Roof Management Plan For Commercial Properties MN

Those who are responsible for their organization’s roofing assets (plant engineers, property managers, building owners) should accept that their roofs will all eventually fail. Buying the best new roofs they can afford, and making the most of the roofs they have, should be their goal. Here are the keys to an effective roof management plan.

A Good Roof Starts With A Good Design

This is a quote about roofs I heard. It goes, “There are only two types of roofs, those that leak and those that will leak.” A simple and indisputable observation.

A good roof starts with a combination of quality of the original product used, appropriateness of design and material selection, and care and quality of installation. Following good roof design and installation practices creates the opportunity for each roof to reach its potential design life.

Rarely is there one product that fits every need. Instead, for each new roof decision, define and understand the site-specific design requirements and select the roofing solution that best suits that set of requirements. Some of the design variables to consider are:

  • Building code requirements (wind, fire, hail, energy ratings)
  • Occupancy issues (sensitivity to noise, dust, fumes)
  • Slope/drainage issues
  • Roof traffic/roof durability
  • Climatic exposure
  • Construction access (getting materials, equipment, etc., on and off the roof)
  • Budget
  • Goal for longevity

These are certainly not all the roof design criteria that will be encountered, and some may not be appropriate in all cases. Prioritize the design criteria in terms of their relative importance, and use the criteria to sift through the possible roofing options.

Roof design is not complete until the roof details are defined. Where the roof meets vertical transitions (roof edges, parapet walls, penetrations, etc.), there are usually several detail options, some good and some not as good. Preparing detail drawings that show how all the various building components connect and shed water makes the roof design complete and reduces the number of RFOs (Roofer Figure Out).

Making Roofs Last – Roof Inspection and Maintenance

Roofs, like every other building component, eventually wear out and need to be replaced. Given a well-designed and installed roof, the remaining variable in the longevity equation is how well the roof is maintained. Maintaining roofs is simple; it just takes a little know-how and consistent effort.

Roofs are low on most facility priority list when it comes to investing time, energy and money. But, just as machinery needs to be oiled and filters need to be changed, roofs need to be maintained or breakdowns will result.

The phrase “predictive maintenance” is being used in some circles in place of “preventive maintenance.” In some ways, predictive maintenance indicates an even higher level of planning for and maintaining roofs.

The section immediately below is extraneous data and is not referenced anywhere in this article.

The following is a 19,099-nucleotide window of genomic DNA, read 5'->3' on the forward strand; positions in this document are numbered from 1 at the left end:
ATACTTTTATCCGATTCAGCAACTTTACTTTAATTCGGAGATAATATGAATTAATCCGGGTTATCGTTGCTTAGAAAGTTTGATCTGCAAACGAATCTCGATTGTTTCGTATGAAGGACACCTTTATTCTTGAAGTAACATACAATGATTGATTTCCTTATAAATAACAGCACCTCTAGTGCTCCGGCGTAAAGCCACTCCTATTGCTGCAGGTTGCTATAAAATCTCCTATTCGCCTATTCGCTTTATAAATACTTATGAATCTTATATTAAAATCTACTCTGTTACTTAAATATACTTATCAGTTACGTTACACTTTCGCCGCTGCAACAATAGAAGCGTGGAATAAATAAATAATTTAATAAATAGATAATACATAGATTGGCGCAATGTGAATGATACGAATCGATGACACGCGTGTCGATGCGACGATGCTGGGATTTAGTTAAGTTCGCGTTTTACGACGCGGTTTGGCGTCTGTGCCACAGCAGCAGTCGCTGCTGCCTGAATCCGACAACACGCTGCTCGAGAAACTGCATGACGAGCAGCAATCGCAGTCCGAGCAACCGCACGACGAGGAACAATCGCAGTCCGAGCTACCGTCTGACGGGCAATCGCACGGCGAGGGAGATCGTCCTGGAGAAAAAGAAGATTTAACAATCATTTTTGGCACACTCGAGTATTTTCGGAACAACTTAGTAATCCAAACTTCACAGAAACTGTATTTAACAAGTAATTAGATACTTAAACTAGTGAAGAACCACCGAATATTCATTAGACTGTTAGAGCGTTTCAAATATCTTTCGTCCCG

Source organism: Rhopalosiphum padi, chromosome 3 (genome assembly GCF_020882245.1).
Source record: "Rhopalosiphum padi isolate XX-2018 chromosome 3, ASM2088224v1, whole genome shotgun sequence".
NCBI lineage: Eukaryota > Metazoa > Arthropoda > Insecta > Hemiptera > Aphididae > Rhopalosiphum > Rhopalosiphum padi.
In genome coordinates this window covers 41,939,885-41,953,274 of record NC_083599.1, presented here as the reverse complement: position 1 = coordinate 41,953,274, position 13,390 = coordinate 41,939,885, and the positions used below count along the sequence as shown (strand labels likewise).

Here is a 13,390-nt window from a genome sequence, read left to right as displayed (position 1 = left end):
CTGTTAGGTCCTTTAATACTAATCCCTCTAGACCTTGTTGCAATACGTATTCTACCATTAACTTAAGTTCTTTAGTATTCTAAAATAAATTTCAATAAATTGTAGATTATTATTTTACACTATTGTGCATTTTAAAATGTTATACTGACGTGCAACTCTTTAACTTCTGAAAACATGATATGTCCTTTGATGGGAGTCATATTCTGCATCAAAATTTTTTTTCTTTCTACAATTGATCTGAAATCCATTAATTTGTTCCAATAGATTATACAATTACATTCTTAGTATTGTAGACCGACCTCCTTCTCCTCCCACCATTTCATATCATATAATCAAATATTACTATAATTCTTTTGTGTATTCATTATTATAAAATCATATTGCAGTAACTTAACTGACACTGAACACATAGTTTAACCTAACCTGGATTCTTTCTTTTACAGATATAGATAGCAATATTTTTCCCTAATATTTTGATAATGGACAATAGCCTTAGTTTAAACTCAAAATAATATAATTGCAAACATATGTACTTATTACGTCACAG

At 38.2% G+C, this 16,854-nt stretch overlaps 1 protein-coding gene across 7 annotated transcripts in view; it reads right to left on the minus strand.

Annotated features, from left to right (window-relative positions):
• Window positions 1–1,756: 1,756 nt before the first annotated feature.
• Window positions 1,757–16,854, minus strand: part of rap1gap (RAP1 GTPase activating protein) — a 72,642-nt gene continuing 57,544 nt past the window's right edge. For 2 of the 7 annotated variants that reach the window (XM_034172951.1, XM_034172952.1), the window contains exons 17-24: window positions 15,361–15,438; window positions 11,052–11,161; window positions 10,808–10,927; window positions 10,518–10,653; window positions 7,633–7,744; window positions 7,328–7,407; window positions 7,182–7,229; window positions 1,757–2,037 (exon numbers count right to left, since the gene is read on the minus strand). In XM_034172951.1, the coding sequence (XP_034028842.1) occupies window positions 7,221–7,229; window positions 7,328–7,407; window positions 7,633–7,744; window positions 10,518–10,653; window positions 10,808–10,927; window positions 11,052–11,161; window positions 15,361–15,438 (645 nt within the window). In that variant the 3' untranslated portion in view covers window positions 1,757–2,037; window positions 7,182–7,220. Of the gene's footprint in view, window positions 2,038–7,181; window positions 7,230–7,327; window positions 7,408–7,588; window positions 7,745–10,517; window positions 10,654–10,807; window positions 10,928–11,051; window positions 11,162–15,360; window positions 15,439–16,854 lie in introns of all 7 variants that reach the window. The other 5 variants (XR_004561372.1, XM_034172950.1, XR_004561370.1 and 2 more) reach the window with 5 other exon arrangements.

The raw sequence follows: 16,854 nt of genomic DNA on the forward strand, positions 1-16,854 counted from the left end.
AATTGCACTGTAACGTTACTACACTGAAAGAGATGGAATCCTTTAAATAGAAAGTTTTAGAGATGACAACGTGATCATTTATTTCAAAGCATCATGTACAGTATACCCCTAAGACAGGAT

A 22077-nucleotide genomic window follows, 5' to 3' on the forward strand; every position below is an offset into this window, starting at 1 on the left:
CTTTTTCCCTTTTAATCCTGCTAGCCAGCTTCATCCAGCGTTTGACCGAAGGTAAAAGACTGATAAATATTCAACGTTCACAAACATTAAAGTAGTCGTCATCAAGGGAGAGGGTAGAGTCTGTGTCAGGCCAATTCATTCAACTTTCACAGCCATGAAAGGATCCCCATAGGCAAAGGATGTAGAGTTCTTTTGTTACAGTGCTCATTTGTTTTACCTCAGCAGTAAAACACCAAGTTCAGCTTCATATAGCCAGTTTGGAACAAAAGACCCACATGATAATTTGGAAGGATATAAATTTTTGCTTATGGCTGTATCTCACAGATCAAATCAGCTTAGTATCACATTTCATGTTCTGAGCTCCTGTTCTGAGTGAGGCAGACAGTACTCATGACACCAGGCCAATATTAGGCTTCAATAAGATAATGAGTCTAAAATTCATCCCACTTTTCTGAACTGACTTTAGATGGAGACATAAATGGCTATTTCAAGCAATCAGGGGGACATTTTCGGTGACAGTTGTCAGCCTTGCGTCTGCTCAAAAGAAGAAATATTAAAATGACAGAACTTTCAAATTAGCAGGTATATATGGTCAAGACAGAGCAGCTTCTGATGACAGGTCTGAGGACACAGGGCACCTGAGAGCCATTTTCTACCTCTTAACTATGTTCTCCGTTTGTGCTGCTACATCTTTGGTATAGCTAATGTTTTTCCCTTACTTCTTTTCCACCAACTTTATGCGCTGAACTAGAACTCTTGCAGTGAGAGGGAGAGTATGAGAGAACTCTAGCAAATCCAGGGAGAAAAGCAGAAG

Predictive maintenance also indicates that there are specific actions that can be taken to prolong a roof’s life or improve its performance. Part of our roof management plan is to identify what opportunities (repairs, coatings, etc.) exist for each roof and anticipate the optimum time to act.

Whether it’s preventive or predictive roof maintenance, these benefits accrue to those facility managers who establish an ongoing roof management effort:

Primary Benefits

  • Fewer roof leaks
  • Longer roof service life
  • Anticipated roof replacement vs. emergency replacement
  • Lower life cycle costs
  • Secondary Benefits
  • Reduction in costly emergency or crisis repairs
  • Less product damage
  • Minimizing consequential leak damage to interior finishes
  • Improved relations and reputation with building occupants

Establishing a Roof Preventive Maintenance (PM) Program

Jumping right in and filling pitch pans would be a definite improvement over no PM effort at all, however, the best first step is to gather information about each roof. A complete historical file assists in diagnosing conditions observed during roof surveys and facilitates accurate and complete development of repairs.

Most facility engineers who acquire roofing responsibilities as part of their duties start with existing buildings. More often than not, all the roof information usually walks out the door with the guy whose job you now have. Now the job is yours, where will you begin? With existing roofs, the following information on each roof should be gathered:

  • Date of installation
  • Installing contractor
  • Roof system manufacturer
  • Existence and duration of warranties
  • Type of roof membrane, insulation and roof deck
  • Leak history, including any warranty claims and their resolution
  • Repair history, dates, type and cost of repairs
  • With newly completed roofs, establishing this information file should be part of the closeout document. Information should include:
  • As-built plans and specifications, including addenda
  • Current roof plans showing locations of penetrations and equipment
  • Minutes of pre-bid and pre-construction meetings
  • Shop drawings and product data
  • Daily construction quality assurance reports
  • Change orders
  • Correspondence relating to the installation of the roof system
  • Manufacturer or contractor warranties
  • Documentation of roof inspections or evaluations, including photos
  • Documentation of repairs or corrective action
  • Documentation of changes made to the roof or new equipment installed

Surveying Roofs

No roof can be appropriately managed without knowing the roof’s history and understanding the current condition of the roof. The current roof condition is obtained by conducting roof inspections or surveys.

The person performing visual roof surveys should be very familiar with the design, installation, repair, and types of failure specific to the roofing system being surveyed. Whether surveys are conducted by in-house staff or contracted to a consultant depends on the technical competence and availability of your resources. In-house personnel who have had training in roof inspection, diagnosis, and repair can adequately conduct these surveys.